I think that will do for now.

No, no, no …

Of course, the film gives a distorted view of the composer; Peter Shaffer was not trying to create a biographical play but only used events from Mozart’s life to create a model in which he could explore the nature of artistic genius as compared to artistic mediocrity.

Mozart’s life and experiences in Vienna were a convenient framework in which to set up this examination. This means that whenever Mozart’s life’s events fit the model, they were used or adapted; those events which did not fit the model were discarded or altered. Where events did not exist, and were needed to advance the thesis of the play, they were invented (e.g. Salieri commissioning the Requiem, and in the end helping him to compose it, the most ludicrous part of the movie). In the play, Salieri must destroy Mozart because Shaffer wanted to demonstrate that mediocrity is the mortal enemy of genius. The work is one of fiction and bears as much resemblance to Mozart’s life as any novel about a historic figure resembles that figure’s life. It is a great play, but Mozart’s life is the scenery and background; it was never about Mozart. The movie is a stupid movie, one of the worst screen adaptions of a stage play, but the music is really an exquisite frame for the ideas which are independent of Mozart as an historic personage.

BTW, I saw Amadeus at the National Theatre in 1979, aged 17, with Paul Scofield as Salieri, Simon Callow as Mozart, and Felicity Kendal as Constanze, directed by Peter Hall, music arranged by Harrison Birtwistle, so FUCK YOU!

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Mike Figgis is about to make his debut as an opera director at English National Opera. But his production of Donizetti’s Lucrezia Borgia is hardly the fulfilment of a dream for the 62-year-old Oscar-nominated director.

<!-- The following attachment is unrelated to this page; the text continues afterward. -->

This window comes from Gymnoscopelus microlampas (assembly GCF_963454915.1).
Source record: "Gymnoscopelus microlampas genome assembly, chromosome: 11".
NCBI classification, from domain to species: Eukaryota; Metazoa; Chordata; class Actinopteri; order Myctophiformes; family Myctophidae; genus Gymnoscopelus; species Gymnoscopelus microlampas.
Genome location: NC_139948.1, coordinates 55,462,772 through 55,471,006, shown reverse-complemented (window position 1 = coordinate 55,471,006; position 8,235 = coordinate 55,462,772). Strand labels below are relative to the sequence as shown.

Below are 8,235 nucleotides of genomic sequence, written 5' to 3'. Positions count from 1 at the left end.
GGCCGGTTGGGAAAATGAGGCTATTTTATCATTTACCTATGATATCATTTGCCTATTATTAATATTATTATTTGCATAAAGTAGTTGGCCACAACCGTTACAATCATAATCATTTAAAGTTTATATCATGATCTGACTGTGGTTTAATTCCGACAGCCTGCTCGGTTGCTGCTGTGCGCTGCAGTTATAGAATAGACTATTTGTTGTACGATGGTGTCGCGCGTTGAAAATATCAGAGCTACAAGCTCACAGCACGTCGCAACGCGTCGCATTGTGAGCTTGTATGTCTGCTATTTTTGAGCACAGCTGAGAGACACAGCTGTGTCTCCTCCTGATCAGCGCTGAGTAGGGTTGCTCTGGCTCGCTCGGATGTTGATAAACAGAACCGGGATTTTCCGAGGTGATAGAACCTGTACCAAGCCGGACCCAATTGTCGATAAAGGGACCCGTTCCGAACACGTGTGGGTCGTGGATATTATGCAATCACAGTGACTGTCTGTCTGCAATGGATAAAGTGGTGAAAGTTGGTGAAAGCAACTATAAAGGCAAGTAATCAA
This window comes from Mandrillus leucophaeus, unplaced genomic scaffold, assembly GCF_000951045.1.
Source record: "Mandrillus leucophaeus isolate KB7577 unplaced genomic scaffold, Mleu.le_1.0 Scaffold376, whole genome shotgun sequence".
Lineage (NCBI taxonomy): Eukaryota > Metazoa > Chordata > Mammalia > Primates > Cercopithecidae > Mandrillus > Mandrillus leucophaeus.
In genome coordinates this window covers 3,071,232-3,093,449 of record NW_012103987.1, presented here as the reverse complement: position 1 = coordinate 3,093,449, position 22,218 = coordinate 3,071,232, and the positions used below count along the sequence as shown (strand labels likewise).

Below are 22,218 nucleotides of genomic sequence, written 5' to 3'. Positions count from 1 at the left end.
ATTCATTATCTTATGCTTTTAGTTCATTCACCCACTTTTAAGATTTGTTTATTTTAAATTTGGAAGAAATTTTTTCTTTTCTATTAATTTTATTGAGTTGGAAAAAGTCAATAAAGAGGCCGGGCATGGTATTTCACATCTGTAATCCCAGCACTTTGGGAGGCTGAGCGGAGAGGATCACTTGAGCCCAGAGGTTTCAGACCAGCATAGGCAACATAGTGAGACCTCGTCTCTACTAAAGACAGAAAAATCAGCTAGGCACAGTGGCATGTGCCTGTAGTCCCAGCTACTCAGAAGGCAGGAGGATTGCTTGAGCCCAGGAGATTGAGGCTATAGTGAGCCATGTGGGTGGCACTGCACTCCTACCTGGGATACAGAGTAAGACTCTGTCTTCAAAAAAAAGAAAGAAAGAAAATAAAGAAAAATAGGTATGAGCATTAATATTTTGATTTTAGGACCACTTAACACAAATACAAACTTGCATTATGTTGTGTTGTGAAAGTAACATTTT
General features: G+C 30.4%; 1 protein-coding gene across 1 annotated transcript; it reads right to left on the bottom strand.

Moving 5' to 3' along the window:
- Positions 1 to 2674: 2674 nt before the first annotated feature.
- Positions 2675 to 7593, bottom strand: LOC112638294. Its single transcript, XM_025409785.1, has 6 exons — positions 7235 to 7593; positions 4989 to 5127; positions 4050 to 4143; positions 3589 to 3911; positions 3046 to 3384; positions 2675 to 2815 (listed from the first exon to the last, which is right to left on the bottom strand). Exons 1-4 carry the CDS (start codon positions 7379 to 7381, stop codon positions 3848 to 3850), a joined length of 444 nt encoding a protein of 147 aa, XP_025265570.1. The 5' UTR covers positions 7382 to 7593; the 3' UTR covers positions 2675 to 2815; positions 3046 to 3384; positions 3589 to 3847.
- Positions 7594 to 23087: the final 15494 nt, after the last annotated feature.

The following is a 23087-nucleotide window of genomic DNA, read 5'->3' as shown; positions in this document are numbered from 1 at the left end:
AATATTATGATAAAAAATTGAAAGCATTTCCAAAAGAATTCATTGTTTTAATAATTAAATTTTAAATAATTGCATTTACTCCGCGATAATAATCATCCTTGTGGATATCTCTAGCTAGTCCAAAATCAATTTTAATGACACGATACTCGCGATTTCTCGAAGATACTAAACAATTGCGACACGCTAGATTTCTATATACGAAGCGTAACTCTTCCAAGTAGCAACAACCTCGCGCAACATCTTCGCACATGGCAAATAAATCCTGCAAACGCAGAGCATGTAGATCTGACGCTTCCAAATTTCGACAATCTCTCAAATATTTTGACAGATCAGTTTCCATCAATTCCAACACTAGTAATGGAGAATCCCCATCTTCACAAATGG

“I only went to my first opera three or four years ago, when my girlfriend took me to the Met in New York.”

What does Figgis remember of that first opera he saw in New York? “It was Verdi, the one where she’s dying. Actually, that could be any opera, couldn’t it?”

Fucking hell. Mike Figgis has a girlfriend? Poor bitch.

Quite recently I heard Callas singing some Mozart and was shocked – I expected something dreadfully exaggerated but what I got was really lovely and very much ahead of its time – no fireworks, a very plain, modest way of singing, it really showed how thoughtful a singer she was and how much style she had.

Norma is a good example of what she did. She sang it more than she sang any other role. It is often referred to as a killer role; it is simply very hard on the voice. It is difficult to explain properly without you listening to her. Also, if you don’t know the music at all, then hearing her sing Norma you may well feel, well, so what!

With that piece she moved it from being usually done as almost an oratorio, severely classical in feel, to a red in tooth and claw drama. However, in doing this she really used the music rather than damaged it and her phrasing is extremely intelligent and above all musical. She had the skill of making you think it was all coming fresh out of her mouth, rather than learned by rote and coloured here and there.

She inhabited such roles rather than taking them on. Of course there were great singers before her and if you were to hear Claudia Muzio you would be surprised to hear so much of the Callas colouring … but pre-Callas. Her career was short and that was possibly in part because of the risks she took in pushing her voice, but then, if she had played safe, she would be forgotten now.